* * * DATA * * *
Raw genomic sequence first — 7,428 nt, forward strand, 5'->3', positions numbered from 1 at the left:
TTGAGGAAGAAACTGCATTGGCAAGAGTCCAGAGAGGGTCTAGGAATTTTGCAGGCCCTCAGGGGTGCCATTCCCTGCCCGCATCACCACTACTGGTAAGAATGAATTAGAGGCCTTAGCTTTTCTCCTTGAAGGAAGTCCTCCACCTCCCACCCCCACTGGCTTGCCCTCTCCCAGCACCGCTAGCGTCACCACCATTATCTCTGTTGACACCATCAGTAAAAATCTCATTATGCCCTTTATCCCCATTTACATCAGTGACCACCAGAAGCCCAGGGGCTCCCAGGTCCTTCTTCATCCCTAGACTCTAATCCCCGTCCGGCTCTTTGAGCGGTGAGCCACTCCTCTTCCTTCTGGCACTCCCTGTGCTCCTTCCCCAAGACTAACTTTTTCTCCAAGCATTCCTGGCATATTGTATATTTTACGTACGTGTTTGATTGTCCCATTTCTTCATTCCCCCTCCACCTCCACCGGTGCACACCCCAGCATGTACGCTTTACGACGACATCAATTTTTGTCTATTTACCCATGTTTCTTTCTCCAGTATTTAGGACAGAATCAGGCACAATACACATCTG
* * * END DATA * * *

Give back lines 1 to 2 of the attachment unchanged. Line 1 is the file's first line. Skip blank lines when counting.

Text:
Raw genomic sequence first — 7,428 nt, forward strand, 5'->3', positions numbered from 1 at the left:
TTGAGGAAGAAACTGCATTGGCAAGAGTCCAGAGAGGGTCTAGGAATTTTGCAGGCCCTCAGGGGTGCCATTCCCTGCCCGCATCACCACTACTGGTAAGAATGAATTAGAGGCCTTAGCTTTTCTCCTTGAAGGAAGTCCTCCACCTCCCACCCCCACTGGCTTGCCCTCTCCCAGCACCGCTAGCGTCACCACCATTATCTCTGTTGACACCATCAGTAAAAATCTCATTATGCCCTTTATCCCCATTTACATCAGTGACCACCAGAAGCCCAGGGGCTCCCAGGTCCTTCTTCATCCCTAGACTCTAATCCCCGTCCGGCTCTTTGAGCGGTGAGCCACTCCTCTTCCTTCTGGCACTCCCTGTGCTCCTTCCCCAAGACTAACTTTTTCTCCAAGCATTCCTGGCATATTGTATATTTTACGTACGTGTTTGATTGTCCCATTTCTTCATTCCCCCTCCACCTCCACCGGTGCACACCCCAGCATGTACGCTTTACGACGACATCAATTTTTGTCTATTTACCCATGTTTCTTTCTCCAGTATTTAGGACAGAATCAGGCACAATACACATCTG